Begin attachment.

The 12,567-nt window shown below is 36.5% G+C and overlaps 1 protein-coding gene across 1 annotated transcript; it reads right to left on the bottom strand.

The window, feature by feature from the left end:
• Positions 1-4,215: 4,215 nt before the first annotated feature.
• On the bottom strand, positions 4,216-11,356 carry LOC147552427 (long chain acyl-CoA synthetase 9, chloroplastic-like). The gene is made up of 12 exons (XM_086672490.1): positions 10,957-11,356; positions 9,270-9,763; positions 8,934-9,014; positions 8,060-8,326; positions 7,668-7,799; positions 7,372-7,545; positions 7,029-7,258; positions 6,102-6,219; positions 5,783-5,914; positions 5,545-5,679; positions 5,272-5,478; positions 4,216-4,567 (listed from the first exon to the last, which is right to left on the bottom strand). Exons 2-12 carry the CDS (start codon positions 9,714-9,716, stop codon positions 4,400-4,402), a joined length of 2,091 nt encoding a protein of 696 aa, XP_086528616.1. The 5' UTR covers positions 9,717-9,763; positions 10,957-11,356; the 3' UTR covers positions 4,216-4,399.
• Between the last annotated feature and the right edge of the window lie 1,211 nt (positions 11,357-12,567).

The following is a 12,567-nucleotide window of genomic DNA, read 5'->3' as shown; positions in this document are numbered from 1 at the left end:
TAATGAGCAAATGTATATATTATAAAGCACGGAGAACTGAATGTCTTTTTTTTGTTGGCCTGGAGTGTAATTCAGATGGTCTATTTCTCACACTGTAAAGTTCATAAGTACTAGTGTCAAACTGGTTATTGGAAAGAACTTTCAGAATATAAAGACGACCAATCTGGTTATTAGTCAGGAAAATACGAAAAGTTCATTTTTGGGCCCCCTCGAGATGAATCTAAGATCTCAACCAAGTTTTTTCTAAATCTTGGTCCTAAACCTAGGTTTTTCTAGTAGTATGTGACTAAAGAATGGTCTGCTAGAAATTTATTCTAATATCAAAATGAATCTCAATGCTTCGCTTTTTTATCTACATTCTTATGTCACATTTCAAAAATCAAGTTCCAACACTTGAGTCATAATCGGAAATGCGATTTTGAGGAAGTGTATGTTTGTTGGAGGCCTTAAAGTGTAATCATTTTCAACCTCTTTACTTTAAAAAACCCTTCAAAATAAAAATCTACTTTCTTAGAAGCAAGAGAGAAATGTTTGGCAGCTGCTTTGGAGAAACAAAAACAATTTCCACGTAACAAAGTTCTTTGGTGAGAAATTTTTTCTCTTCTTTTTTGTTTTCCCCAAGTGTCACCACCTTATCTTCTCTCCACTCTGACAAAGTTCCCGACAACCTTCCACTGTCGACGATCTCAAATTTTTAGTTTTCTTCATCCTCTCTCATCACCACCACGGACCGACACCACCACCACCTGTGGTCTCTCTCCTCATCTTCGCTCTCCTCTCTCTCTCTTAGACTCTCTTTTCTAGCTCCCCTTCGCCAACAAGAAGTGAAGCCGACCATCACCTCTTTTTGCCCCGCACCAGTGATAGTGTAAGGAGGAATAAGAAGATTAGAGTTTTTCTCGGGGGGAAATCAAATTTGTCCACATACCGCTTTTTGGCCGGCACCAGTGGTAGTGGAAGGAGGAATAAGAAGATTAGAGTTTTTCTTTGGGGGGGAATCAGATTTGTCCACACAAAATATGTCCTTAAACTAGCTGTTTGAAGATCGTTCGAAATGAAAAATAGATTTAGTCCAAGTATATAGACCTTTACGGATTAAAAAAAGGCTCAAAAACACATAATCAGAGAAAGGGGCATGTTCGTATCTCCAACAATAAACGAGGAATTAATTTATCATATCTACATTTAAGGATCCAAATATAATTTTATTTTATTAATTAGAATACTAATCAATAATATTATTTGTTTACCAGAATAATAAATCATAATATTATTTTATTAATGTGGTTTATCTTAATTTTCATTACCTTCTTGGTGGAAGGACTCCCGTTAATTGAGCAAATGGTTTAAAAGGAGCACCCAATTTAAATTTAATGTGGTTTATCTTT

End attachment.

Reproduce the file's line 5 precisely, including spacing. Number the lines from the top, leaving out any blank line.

• Between the last annotated feature and the right edge of the window lie 1,211 nt (positions 11,357-12,567).